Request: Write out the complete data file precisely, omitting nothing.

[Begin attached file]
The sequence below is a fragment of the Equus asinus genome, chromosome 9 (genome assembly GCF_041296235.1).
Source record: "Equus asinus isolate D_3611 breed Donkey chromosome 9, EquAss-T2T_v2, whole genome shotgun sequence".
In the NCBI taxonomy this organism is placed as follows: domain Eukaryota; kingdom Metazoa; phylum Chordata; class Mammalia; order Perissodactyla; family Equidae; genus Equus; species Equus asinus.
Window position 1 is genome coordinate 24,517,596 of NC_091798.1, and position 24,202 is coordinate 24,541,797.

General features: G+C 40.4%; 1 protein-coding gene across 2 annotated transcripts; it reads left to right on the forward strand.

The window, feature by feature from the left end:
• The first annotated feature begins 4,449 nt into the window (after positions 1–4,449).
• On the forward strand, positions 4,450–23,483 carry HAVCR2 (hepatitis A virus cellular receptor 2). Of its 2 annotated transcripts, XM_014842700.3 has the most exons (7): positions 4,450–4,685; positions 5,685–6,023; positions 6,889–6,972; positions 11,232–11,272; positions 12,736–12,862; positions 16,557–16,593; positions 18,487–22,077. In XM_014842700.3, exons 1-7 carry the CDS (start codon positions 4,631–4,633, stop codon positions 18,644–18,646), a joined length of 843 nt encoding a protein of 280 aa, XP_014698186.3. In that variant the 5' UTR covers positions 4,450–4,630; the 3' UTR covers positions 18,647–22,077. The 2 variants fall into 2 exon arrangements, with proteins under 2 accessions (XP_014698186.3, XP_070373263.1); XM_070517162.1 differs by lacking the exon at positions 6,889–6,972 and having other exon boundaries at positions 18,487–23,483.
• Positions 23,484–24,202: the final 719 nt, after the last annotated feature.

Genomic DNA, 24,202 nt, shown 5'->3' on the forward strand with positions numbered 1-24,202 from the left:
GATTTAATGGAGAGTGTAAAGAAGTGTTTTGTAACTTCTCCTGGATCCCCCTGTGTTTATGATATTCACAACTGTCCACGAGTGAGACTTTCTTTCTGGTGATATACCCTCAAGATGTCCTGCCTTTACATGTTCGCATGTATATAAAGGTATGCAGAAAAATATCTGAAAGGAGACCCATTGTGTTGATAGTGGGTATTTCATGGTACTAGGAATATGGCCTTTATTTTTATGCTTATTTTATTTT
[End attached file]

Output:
The sequence below is a fragment of the Equus asinus genome, chromosome 9 (genome assembly GCF_041296235.1).
Source record: "Equus asinus isolate D_3611 breed Donkey chromosome 9, EquAss-T2T_v2, whole genome shotgun sequence".
In the NCBI taxonomy this organism is placed as follows: domain Eukaryota; kingdom Metazoa; phylum Chordata; class Mammalia; order Perissodactyla; family Equidae; genus Equus; species Equus asinus.
Window position 1 is genome coordinate 24,517,596 of NC_091798.1, and position 24,202 is coordinate 24,541,797.

General features: G+C 40.4%; 1 protein-coding gene across 2 annotated transcripts; it reads left to right on the forward strand.

The window, feature by feature from the left end:
• The first annotated feature begins 4,449 nt into the window (after positions 1–4,449).
• On the forward strand, positions 4,450–23,483 carry HAVCR2 (hepatitis A virus cellular receptor 2). Of its 2 annotated transcripts, XM_014842700.3 has the most exons (7): positions 4,450–4,685; positions 5,685–6,023; positions 6,889–6,972; positions 11,232–11,272; positions 12,736–12,862; positions 16,557–16,593; positions 18,487–22,077. In XM_014842700.3, exons 1-7 carry the CDS (start codon positions 4,631–4,633, stop codon positions 18,644–18,646), a joined length of 843 nt encoding a protein of 280 aa, XP_014698186.3. In that variant the 5' UTR covers positions 4,450–4,630; the 3' UTR covers positions 18,647–22,077. The 2 variants fall into 2 exon arrangements, with proteins under 2 accessions (XP_014698186.3, XP_070373263.1); XM_070517162.1 differs by lacking the exon at positions 6,889–6,972 and having other exon boundaries at positions 18,487–23,483.
• Positions 23,484–24,202: the final 719 nt, after the last annotated feature.

Genomic DNA, 24,202 nt, shown 5'->3' on the forward strand with positions numbered 1-24,202 from the left:
GATTTAATGGAGAGTGTAAAGAAGTGTTTTGTAACTTCTCCTGGATCCCCCTGTGTTTATGATATTCACAACTGTCCACGAGTGAGACTTTCTTTCTGGTGATATACCCTCAAGATGTCCTGCCTTTACATGTTCGCATGTATATAAAGGTATGCAGAAAAATATCTGAAAGGAGACCCATTGTGTTGATAGTGGGTATTTCATGGTACTAGGAATATGGCCTTTATTTTTATGCTTATTTTATTTT